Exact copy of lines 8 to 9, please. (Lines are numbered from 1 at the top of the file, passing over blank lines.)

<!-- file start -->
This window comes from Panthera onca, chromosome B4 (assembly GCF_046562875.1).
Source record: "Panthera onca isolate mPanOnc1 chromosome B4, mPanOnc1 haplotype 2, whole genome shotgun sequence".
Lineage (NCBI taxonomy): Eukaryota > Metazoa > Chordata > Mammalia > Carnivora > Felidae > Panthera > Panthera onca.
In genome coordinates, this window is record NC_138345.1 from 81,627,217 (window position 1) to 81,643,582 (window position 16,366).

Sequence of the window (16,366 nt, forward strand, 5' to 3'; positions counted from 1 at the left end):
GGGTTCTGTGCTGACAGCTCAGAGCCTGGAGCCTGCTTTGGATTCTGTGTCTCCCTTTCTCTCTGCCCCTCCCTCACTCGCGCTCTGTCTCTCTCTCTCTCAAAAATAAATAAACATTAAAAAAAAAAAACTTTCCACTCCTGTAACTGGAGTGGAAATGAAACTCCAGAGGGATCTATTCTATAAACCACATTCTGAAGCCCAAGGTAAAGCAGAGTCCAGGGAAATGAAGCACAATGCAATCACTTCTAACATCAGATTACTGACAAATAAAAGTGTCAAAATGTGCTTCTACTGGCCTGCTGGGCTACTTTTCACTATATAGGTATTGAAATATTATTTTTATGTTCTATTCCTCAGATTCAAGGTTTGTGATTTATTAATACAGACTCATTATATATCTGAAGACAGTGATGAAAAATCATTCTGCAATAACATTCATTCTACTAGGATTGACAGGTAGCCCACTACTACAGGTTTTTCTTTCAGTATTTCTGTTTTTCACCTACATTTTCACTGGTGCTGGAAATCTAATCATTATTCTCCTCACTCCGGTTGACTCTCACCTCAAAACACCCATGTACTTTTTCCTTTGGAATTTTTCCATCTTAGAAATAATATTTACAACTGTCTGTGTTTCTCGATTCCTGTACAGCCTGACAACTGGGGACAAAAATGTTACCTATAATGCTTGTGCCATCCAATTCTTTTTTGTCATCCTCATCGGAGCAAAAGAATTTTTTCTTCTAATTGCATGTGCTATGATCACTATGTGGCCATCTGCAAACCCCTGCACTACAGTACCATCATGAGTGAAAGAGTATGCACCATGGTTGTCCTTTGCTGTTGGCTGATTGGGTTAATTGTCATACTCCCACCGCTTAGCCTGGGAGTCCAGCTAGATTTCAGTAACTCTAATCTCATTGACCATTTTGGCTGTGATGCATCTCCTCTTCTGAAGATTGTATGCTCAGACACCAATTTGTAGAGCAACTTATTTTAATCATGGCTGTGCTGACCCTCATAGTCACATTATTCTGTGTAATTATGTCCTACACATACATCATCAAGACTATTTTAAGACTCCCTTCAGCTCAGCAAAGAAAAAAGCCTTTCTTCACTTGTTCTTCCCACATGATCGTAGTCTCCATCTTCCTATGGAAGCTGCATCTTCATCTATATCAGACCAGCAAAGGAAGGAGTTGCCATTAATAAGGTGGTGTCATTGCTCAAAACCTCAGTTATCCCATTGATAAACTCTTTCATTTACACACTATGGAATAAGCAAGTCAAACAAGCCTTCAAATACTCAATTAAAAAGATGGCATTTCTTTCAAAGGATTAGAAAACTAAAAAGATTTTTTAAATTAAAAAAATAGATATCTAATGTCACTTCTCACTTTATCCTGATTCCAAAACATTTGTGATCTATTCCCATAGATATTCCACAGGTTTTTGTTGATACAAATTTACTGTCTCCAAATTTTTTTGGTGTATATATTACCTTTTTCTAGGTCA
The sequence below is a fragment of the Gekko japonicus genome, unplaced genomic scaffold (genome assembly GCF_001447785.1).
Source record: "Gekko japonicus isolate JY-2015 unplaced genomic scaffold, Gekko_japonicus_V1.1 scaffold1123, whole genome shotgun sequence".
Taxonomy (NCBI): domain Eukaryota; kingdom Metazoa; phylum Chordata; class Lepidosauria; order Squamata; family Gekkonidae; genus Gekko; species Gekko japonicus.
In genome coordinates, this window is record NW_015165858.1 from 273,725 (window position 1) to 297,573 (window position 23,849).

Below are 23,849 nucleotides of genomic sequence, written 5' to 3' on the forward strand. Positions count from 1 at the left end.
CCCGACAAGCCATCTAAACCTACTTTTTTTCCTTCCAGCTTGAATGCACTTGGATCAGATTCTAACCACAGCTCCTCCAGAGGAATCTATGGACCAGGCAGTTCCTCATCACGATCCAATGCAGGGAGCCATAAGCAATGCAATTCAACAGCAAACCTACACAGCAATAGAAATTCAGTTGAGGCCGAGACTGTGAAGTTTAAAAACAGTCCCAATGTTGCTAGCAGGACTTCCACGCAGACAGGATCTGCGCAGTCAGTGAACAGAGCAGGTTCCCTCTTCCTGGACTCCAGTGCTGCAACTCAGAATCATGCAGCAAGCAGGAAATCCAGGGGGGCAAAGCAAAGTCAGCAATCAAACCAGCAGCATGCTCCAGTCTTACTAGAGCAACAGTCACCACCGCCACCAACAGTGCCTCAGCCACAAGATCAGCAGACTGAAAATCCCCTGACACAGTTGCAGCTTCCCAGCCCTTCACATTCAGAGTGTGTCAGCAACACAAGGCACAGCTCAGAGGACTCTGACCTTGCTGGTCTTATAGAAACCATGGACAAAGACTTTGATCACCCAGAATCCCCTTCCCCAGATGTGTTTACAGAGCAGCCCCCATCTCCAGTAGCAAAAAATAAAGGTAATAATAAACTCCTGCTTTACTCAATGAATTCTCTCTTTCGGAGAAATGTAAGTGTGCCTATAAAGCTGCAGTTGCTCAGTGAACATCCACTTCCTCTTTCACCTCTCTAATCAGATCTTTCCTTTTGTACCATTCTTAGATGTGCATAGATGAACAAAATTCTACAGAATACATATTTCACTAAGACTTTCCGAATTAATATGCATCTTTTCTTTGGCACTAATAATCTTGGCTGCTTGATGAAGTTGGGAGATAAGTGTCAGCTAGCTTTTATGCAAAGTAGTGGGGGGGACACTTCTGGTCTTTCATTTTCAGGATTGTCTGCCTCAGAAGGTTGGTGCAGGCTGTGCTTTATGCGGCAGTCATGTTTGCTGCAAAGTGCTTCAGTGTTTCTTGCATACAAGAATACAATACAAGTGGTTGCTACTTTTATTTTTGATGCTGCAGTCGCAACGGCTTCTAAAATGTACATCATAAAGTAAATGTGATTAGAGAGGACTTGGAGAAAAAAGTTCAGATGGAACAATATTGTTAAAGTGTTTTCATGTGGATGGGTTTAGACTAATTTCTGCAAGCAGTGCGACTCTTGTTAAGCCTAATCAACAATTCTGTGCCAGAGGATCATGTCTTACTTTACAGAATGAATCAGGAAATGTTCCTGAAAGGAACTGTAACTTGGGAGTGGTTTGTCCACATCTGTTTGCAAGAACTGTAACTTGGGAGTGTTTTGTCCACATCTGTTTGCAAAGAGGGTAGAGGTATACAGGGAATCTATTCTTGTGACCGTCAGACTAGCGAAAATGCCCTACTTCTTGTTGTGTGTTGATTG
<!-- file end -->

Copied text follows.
Source record: "Gekko japonicus isolate JY-2015 unplaced genomic scaffold, Gekko_japonicus_V1.1 scaffold1123, whole genome shotgun sequence".
Taxonomy (NCBI): domain Eukaryota; kingdom Metazoa; phylum Chordata; class Lepidosauria; order Squamata; family Gekkonidae; genus Gekko; species Gekko japonicus.